In revealing words, Marty Sampson went on to say, “I want genuine truth. Not the ‘I just believe it’ kind of truth. Science keeps piercing the truth of every religion. Lots of things help people change their lives, not just one version of God. Got so much more to say, but for me, I keeping it real.”

Real. A word often cited by those struggling with faith.

In Part 1 of this series I noted what I consider to be the underlying thread behind people leaving their faith communities: people have a need to believe in something that is real and they’re simply not finding it in the church.

Also in Part 1, I explained some of the neuroscience, combined with harmful theology, that I believe has contributed to this, particularly in Western society. I highly encourage you to read it before proceeding, as it will make a lot more sense of what I have to say in the upcoming sections. For those who have already read it, here is a shortened summary: Continue reading

Split-Brain and the REAL Reason People are Leaving the Church, Part 1

I had already been working on an article exploring reasons people in the Western world are leaving the Christian church in significant numbers when I learned about the fascinating case of “split-brain” surgeries – something that totally blew my mind (no pun intended).

In the 1960s Roger Sperry, Joseph Bogen and colleagues performed an experimental surgery, officially known as corpus callosotomy, on multiple patients who suffered from epileptic seizures. The procedure involved severing the corpus callosum which connects the left and right hemispheres of the brain.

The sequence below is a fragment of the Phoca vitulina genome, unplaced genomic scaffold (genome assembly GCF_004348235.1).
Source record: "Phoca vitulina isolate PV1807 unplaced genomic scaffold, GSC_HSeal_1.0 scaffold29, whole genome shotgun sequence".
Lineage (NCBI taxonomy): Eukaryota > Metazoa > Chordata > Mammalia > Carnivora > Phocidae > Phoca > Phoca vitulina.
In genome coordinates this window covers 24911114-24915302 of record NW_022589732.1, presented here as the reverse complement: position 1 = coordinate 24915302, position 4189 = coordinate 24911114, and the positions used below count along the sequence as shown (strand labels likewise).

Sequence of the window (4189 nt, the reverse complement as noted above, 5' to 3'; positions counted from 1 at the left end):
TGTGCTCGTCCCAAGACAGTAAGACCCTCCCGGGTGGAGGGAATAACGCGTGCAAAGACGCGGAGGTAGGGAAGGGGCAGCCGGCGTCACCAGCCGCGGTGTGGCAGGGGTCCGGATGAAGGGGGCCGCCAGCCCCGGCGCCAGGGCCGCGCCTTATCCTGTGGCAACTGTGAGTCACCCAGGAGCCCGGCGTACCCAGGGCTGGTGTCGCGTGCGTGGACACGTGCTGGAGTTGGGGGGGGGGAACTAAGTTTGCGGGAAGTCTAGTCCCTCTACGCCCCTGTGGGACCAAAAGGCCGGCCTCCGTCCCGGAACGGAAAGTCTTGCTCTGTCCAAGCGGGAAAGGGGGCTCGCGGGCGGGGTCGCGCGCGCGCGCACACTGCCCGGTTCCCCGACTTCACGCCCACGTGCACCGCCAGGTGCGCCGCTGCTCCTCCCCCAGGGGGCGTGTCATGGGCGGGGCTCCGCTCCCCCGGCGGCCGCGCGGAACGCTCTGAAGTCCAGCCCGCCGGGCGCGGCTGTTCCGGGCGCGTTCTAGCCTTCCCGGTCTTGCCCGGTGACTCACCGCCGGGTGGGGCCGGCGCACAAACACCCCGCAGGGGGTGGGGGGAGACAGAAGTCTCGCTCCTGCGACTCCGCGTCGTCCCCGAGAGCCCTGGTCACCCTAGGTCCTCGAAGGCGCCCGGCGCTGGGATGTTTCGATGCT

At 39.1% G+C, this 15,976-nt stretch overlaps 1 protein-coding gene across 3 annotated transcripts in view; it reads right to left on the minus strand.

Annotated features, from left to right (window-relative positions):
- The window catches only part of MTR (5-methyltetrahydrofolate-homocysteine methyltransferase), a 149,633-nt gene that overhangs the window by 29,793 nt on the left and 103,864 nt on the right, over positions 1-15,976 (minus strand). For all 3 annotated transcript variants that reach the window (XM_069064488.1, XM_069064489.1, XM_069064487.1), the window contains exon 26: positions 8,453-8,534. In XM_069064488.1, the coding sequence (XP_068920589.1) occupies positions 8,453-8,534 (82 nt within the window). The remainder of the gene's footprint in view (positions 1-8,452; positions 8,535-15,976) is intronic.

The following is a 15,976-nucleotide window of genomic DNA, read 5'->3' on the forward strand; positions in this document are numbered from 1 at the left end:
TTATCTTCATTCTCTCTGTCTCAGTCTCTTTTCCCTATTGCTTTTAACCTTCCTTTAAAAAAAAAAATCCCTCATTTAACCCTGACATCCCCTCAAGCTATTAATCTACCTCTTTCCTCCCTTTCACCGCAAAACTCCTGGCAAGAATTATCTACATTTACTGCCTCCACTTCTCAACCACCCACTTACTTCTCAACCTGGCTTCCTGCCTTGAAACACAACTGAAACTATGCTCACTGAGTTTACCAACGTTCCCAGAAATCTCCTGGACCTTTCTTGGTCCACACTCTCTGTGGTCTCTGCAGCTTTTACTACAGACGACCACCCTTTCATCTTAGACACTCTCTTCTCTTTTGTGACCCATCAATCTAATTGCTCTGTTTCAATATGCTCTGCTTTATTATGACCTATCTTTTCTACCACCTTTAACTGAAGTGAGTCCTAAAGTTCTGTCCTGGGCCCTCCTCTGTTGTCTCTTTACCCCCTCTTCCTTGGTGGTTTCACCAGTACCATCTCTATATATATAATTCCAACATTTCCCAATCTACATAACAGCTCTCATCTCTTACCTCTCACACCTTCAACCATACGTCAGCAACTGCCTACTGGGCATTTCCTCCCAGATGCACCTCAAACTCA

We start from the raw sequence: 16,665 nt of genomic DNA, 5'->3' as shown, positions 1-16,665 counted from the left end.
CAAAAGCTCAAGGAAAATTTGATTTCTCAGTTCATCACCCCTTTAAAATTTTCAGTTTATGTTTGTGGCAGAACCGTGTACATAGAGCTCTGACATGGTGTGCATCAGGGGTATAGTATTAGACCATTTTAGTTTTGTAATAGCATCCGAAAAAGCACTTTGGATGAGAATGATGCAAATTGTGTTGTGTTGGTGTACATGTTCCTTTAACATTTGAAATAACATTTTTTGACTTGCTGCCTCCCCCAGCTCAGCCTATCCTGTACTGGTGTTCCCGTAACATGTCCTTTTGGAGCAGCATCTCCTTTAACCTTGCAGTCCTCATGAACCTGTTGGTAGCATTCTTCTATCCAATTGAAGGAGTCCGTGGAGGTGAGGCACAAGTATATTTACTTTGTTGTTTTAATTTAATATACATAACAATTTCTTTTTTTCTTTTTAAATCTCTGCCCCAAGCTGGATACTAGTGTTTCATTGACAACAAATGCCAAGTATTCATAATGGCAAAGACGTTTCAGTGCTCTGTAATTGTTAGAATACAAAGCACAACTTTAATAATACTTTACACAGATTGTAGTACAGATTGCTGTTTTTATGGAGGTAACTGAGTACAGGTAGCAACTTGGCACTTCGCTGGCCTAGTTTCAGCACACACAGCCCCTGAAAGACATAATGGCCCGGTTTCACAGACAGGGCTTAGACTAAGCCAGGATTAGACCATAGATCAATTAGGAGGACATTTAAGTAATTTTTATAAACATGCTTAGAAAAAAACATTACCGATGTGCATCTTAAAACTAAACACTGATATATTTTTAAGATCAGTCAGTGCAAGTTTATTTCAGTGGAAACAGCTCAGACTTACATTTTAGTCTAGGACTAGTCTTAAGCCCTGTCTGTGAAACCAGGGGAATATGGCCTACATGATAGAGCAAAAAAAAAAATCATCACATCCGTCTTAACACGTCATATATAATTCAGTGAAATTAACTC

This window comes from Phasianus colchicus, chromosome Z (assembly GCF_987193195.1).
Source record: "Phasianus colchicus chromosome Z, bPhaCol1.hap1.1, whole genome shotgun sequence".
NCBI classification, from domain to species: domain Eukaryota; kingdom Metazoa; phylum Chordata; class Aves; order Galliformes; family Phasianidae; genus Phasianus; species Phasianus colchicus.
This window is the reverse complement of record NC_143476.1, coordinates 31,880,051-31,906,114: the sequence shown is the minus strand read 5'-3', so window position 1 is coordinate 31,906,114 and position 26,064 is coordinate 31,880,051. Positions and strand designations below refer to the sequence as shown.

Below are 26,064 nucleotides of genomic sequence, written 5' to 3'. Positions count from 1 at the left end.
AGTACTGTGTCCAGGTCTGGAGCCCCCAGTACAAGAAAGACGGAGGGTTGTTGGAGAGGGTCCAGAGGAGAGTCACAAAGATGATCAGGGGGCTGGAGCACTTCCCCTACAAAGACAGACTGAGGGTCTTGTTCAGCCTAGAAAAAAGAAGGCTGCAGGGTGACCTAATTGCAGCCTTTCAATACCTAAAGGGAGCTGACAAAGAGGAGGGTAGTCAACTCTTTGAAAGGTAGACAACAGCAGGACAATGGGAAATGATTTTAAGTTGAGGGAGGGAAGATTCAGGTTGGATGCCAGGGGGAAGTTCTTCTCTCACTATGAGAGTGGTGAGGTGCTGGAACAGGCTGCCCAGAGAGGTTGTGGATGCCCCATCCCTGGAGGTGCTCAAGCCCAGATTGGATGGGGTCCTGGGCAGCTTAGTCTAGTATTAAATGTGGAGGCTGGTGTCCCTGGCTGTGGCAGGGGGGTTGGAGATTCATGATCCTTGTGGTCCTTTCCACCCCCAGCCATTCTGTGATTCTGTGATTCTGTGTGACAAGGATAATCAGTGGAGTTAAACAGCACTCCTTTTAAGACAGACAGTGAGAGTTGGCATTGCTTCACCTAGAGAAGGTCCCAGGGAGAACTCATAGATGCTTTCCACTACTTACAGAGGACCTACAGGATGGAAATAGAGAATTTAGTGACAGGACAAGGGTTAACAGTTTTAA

Though the procedure is no longer performed today it turned out to be highly successful and, for the most part, patients were able to go on to live normal, healthy lives. But it wasn’t long, however, before split-brain patients noticed some peculiar and fascinating side effects.

One patient reported reaching into the closet with the right hand to pick out an outfit, only to have the left hand pick something different and refuse to put it back. A man found himself going to embrace his wife with one arm while his other arm simultaneously pushed her away.

On a more dangerous level, a female patient relayed that when she was driving her left hand would snatch the steering wheel from the right. She also reported her left hand: unfolding sheets her other hand had folded, closing doors the other had opened, and snatching money back that her right hand offered to a cashier.